Paulino with his mum

Therapeutic food: a lifeline for severely malnourished Paulino

Nineteen-month-old Paulino had not eaten a single thing in three days. All he had was some water.

Paulino’s 49-year-old grandmother, and primary carer, Cordelia, recalled that harrowing time. “Paulino’s body was very thin, he was refusing to eat anything, and he had a fever. When he became ill, it broke my heart.

“I took him to the hospital. They told me he needed to eat more healthy food like eggs, goat meat and milk. But I didn’t have any of those things to give him. Our chickens died during the drought and I sold four goats and a pig to get money to buy some food. We’ve had drought before, but this is the worst I’d seen. Some days we would eat, some days we wouldn’t.”

Paulino with his grandmother
Paulino with his grandmother, and primary carer, Cordelia, at the hospital a few weeks after he'd been admitted, and had started to recover, in October 2019.  Photo: Brianna Piazza/World Vision

 

Prolonged drought in Angola

The prolonged drought in Angola severely hindered Cordelia’s ability to grow food to sustain her family. Paulino usually ate just one meal of plain maize porridge a day until his tiny body rejected food entirely - one of the dangerous signs of complicated severe acute malnutrition.

Paulino weighed just 7.5 kilograms when he was admitted to hospital in October 2019. A child of his age should have weighed at least 8.6 kilograms. He was diagnosed with severe acute malnutrition.

Paulino was administered ready-to-use therapeutic food MANA on his first day in the hospital.  MANA is composed of peanut paste, milk, and a special mix of vitamins and minerals to meet a child’s basic nutritional needs.  His starved body rejected it to begin with. “Paulino vomited the first time he tried it, but after that he started eating it well,” recalled Cordelia.

Paulino's health starts to improve

Paulino continued to receive three daily doses of MANA for the month he was an inpatient at the hospital and the additional month as an outpatient. During this time, Paulino’s condition gradually improved.

World Vision Angola’s Nutrition Supervisor, Isaias Ricardo, met Paulino shortly after he arrived at the hospital. “The seriousness of Paulino’s condition cannot be underestimated. If he had not begun taking MANA when he did, he may have died,” shared Isais.

Paulino is now a healthy weight

By February 2020, Paulino was a healthy 8.6 kilograms and his mid-upper arm circumference (MUAC) was 13.5 centimetres. A MUAC of above 12.5 centimetres is considered healthy. “I am very grateful that Paulino is healthy now and that he plays. I’m thankful to the people who gave the MANA, but I have nothing to give them,” said Cordelia.

Although Paulino’s health has greatly improved, challenges remain for Cordelia and her family and so many others across southern Angola. Climate change has hit this region hard. The right amount of rain at the right time to grow all-important crops like maize and millet can no longer be relied upon. “The drought affected us badly and is still affecting us. If it rains more, I will harvest ok, but I don’t know if the rain is coming,” shared Cordelia.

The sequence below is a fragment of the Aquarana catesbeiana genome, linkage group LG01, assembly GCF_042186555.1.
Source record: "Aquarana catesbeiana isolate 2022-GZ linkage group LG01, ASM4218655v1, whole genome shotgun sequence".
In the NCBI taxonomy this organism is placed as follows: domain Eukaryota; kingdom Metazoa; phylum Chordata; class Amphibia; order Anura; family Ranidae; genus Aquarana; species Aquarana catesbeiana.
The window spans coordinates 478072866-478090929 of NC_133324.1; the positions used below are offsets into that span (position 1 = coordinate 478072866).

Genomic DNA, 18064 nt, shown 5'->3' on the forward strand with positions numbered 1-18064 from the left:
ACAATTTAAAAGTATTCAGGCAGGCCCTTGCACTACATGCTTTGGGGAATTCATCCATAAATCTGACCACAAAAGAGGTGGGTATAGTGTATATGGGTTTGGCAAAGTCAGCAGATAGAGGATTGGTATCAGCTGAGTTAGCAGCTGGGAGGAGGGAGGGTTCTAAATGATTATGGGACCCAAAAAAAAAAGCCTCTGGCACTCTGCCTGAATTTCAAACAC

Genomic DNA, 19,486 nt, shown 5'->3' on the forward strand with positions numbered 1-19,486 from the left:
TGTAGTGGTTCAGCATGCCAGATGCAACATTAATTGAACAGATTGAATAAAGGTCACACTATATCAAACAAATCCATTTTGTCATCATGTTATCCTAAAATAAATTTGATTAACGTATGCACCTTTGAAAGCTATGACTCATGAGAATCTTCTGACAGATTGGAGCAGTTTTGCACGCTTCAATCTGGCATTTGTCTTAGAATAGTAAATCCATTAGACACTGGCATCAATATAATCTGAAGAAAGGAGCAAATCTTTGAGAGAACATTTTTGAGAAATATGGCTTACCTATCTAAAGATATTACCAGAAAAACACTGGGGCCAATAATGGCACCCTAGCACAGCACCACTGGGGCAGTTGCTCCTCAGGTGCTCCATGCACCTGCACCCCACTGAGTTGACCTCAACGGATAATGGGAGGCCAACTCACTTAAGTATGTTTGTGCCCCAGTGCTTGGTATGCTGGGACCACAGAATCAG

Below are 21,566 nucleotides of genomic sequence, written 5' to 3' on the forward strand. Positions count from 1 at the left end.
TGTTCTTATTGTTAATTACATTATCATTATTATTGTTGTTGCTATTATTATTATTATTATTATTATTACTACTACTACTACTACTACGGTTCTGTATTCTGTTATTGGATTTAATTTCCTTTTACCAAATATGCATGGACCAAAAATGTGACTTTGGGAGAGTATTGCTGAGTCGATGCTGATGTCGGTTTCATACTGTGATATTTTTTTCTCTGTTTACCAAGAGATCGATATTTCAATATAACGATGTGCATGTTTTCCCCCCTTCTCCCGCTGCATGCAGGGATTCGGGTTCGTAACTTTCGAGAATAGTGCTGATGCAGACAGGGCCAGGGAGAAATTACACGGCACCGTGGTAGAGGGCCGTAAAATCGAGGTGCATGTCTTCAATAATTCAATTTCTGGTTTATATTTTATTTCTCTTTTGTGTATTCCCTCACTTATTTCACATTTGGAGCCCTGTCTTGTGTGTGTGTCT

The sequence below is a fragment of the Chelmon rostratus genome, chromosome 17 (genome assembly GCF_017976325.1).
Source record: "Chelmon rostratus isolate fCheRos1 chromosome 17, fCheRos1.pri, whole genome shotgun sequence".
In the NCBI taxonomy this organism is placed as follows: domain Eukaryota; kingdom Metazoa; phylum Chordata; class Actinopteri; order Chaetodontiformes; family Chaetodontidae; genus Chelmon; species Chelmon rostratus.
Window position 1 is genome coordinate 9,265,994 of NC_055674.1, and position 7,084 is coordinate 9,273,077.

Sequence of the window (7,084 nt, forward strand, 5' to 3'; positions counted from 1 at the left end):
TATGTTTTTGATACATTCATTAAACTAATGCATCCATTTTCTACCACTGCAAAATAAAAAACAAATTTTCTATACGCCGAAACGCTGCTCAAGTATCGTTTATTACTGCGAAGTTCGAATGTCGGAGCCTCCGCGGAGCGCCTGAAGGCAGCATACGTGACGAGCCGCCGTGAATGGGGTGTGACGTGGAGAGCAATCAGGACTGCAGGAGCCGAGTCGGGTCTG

Paulino’s mother, Chapukulwa, lives in a different part of Cunene province in Angola but visits him often. “When Paulino was sick, I was worried that he would never recover. I am so happy and relieved he is better,” she said.

World Vision has provided training to 90 health centre staff in Cunene Province on how to identify and treat severe acute malnutrition.

Therapeutic food, MANA, saves lives

World Vision Angola’s Nutrition Supervisor, Isaias Ricardo shared, “I met Paulino when he was severely malnourished. The difference from then to now is incredible. We are so grateful to the organisation Food for Famine who donated the MANA. Your donation has saved a lot of lives of severely malnourished children affected by drought in Angola, including Paulino’s. He is now healthy because of this treatment.”

World Vision Nutrition Supervisor, Isais Ricardo, with Paulino and his grandmother Cordelia.
A healthy Paulino with his grandmother Cordelia and World Vision Angola Nutrition Supervisor, Isais Ricardo, in February 2020. Photo: Suzy Sainovski/World Vision

 

The Nutrition Systems Strengthening for Effective and Sustainable Care of Children with Severe Acute Malnutrition in Cunene and Huila Provinces project is funded by UNICEF. Ready-to-use therapeutic food MANA, donated by Food for Famine through World Vision Canada, has been used to treat more than 14,000 severely malnourished children. This project was implemented as part of World Vision’s Southern Africa hunger emergency response.